Sometimes, amidst all the craziness, I close my eyes and picture an ulterior life.
In one, I’m a 30-somethin’ year-old successful career woman. I wear nice clothes every day, and say important things to important people at important meetings — without constant interruptions. I travel where and when I want. I even exercise without childcare or packing enough snacks to entertain the toddler while on my walk (or run, since the woman in this plotline is extremely impressive).
She is unfrazzled, still a size 2, and is not lacking in sleep — or patience, friends or brain cells.
She looks good. I look good as her.
My distracted revelry is interrupted by anguished cries or blocks being thrown or the unrelenting requests for a snack (because a whopping 17 minutes have passed since we ate lunch).
For fun, and out of necessity, I’ve come up with a few other escapades to help pass the time on the days when the clock stands still and everyone shrieks and fights and cries — including myself.
One is a charming yet fearsome, voluptuous, pearl-and-house-dress-wearing Southern belle. I don’t actually know much about the South except that I was enchanted by Charleston and Savannah the one time I visited. I love the small town feel and drama of the Hart of Dixie series, so I go with that for the basics of these daydreams.
The silky drawls of the locals; long, lazy days sipping sweet tea on the veranda; stunning old Oak trees with cascading moss all add a nice touch to my southern plot. The big house with the massive garden — and a built-in cook, maid and whatever else old family money can buy.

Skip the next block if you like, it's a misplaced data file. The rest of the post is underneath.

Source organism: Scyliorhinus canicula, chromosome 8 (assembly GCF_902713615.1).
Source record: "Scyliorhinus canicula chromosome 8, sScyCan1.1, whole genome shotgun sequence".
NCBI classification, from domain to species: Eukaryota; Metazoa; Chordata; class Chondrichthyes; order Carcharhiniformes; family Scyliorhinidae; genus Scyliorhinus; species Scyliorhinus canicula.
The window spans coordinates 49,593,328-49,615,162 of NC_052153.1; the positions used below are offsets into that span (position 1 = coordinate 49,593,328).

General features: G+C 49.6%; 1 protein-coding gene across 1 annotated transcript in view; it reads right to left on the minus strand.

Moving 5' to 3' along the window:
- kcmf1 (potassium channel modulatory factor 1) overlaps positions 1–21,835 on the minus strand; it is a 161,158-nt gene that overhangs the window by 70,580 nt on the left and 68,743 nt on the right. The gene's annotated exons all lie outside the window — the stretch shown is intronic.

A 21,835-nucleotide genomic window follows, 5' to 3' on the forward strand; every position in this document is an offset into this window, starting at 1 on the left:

Another one is kind of a Momma Mia meets Eat Love Pray with a sprinkle of The Sisterhood of the Traveling Pants. Foreign foods and languages and shores with breathtaking sunsets. Little else to do but swim in clear, sparkling water with my tan, slender, bikini-clad body, then falling asleep in a perfectly worn and comfortable hand-woven hammock.
However, when the winds change and I catch a hint of mysticism in the air, my mind drifts to the hippie-esque, modern (good) witch clothed in flowing fabrics and long hair. Her carefree worship for all things Mother Earth is intoxicating as she dances and sways under the full moon (fully clothed, mind you; no exhibitionist here). She lives alone in a small, feminine cottage, surrounded by mounds of books, crystals, and several cats whose moons and stars jangling from their collars match her own necklaces.
Of course in this existence I own a picturesque bookstore or some natural remedy shop; my alluring, Stevie Nicks-like voice mesmerizes anyone fortunate enough to hear it. The ocean-side town and my shop sit near magnificent cliffs, where dark storms brood and the local rumor is that I know how to soothe the angry skies.
The witch one is my favorite.
(And yes, I do need to get out more!)
But I digress. Sometimes even intentionally.
The point is, we all do it. We all daydream, fantasize, or, as in my case, grasp at the last remaining efforts to stay sane.
Such ulterior mental escapes are free, easily accessible, feed creativity and curiosity — and temporarily placate any sense of discontent.
Before you judge me too harshly, know that I am happily married. I adore my children’s’ laughter and little toes and squeaky voices. I really do love my husband, kids and life — and am happy most of the time.
But, I am also awkwardly honest. I admit that when the chaos of my three rosy-cheeked cherubims becomes too much to handle, my body remains present while my eyes glaze over in search of mental abscondence. Not because I truly wish them away but because this mama needs to breathe, and sometimes just to be alone, if only in my imagination.
Tina Fey sums up the woes of mommyhood perfectly in the movie Date Night: “There are times when I just thought about… checking into a hotel and just being in a quiet room by myself, just sitting in a quiet air-conditioned room, sitting down, eating my lunch, with no one touching me, drinking a Diet Sprite, by myself.”
What are your mental escapes?